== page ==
- You can use the template to monitor any ElastiCache memcached cluster in a minute.
Let’s get started!
Each ElastiCache memcached cluster sends metrics to CloudWatch.
The most important metrics are:
|CPU||CPUUtilization||The percentage of CPU utilization.||If the CPU is highly utilized, latency is added because computing tasks have to wait until they are scheduled.|
|Memory||Evictions||The number of non-expired items the cache evicted to allow space for new writes.||Items are evicted if you are running out of memory.|
|Memory||SwapUsage||The amount of swap used on the host in bytes.||If memory is moved to disk performance usually suffers.|
Once important metrics are identified, you can use them to understand how a healthy system differs from an impacted system.
One of the hardest parts of monitoring is to define what healthy means. For each metric, you have to define a threshold between healthy and impacted. E.g., you regard CPU utilization under 80% as healthy because the application was never impacted when the CPU was not utilized. Thresholds are defined based on observations from the past. They might need adjustment in the future.
We don’t know about the whole application here. We can only reason about one component: the cache. Application monitoring is a different topic. E.g., HTTP 5XX responses, latency, sign-ups.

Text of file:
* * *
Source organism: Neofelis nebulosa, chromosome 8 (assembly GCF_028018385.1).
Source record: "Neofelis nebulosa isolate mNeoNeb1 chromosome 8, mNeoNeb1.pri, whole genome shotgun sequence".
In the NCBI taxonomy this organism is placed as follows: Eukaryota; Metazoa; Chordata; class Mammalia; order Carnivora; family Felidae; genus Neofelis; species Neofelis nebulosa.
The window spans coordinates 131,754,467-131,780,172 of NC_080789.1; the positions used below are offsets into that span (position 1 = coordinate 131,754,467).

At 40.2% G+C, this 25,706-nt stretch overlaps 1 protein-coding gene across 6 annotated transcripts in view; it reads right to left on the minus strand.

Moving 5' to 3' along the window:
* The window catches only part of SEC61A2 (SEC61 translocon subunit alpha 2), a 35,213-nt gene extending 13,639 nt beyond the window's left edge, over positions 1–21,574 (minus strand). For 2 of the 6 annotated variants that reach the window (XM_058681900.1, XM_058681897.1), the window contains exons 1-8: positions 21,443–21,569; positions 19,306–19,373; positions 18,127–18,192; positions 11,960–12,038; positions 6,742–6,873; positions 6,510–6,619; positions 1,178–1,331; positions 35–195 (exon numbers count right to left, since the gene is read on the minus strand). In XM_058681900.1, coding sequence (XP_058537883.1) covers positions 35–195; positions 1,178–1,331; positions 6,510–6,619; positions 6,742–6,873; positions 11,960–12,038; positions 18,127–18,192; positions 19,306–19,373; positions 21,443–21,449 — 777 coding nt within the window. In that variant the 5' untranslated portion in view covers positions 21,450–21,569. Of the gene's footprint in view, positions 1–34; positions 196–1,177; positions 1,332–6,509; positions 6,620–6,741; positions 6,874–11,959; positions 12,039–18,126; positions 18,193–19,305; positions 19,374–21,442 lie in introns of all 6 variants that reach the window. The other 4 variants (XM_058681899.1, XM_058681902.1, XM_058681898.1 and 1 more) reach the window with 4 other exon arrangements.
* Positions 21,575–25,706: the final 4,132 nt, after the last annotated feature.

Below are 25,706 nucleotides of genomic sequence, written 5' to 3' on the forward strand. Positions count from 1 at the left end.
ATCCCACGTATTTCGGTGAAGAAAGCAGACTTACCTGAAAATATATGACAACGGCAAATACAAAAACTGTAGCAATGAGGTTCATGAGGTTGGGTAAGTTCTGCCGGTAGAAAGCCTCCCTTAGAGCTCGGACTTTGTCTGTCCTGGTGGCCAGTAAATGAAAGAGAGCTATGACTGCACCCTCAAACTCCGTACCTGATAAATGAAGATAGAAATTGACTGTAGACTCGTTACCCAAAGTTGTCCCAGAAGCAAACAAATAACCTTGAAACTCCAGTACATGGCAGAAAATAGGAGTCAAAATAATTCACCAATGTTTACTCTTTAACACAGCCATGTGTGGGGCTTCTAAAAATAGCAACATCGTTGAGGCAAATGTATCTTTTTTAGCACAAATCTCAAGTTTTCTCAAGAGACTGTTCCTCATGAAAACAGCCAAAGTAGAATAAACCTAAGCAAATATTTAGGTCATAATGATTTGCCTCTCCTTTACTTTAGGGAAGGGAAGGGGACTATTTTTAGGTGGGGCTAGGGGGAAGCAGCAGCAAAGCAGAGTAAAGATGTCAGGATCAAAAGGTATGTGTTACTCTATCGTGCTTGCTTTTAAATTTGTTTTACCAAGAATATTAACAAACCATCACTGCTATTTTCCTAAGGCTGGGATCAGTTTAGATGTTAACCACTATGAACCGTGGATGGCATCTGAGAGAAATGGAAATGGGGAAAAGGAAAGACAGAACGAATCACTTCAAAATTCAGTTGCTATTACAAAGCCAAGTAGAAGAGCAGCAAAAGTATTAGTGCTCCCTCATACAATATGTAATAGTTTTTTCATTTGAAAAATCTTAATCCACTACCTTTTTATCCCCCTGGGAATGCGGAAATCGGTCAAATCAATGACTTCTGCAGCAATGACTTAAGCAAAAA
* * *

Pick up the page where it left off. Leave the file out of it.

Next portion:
From our experience and the AWS documentation, we usually start with the following thresholds to identify unhealthy behavior and adjust them over time.
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|CPU||CPUUtilization||>||80 %||Queuing theory tells us the latency increases exponentially with utilization. In practice, we see higher latency when utilization exceeds 80% and unacceptable high latency with utilization above 90%.|
|Memory||Evictions||>||1000||This number is calculated from our experience with ElastiCache workloads. 1000 evictions per second with an item size of 10 KB imply the cluster is releasing 10 MB of memory per second due to evictions.|
|Memory||SwapUsage||>||256 MB||Sometimes you can not entirely avoid swapping. But once the cache accesses paged memory, it will slow down.|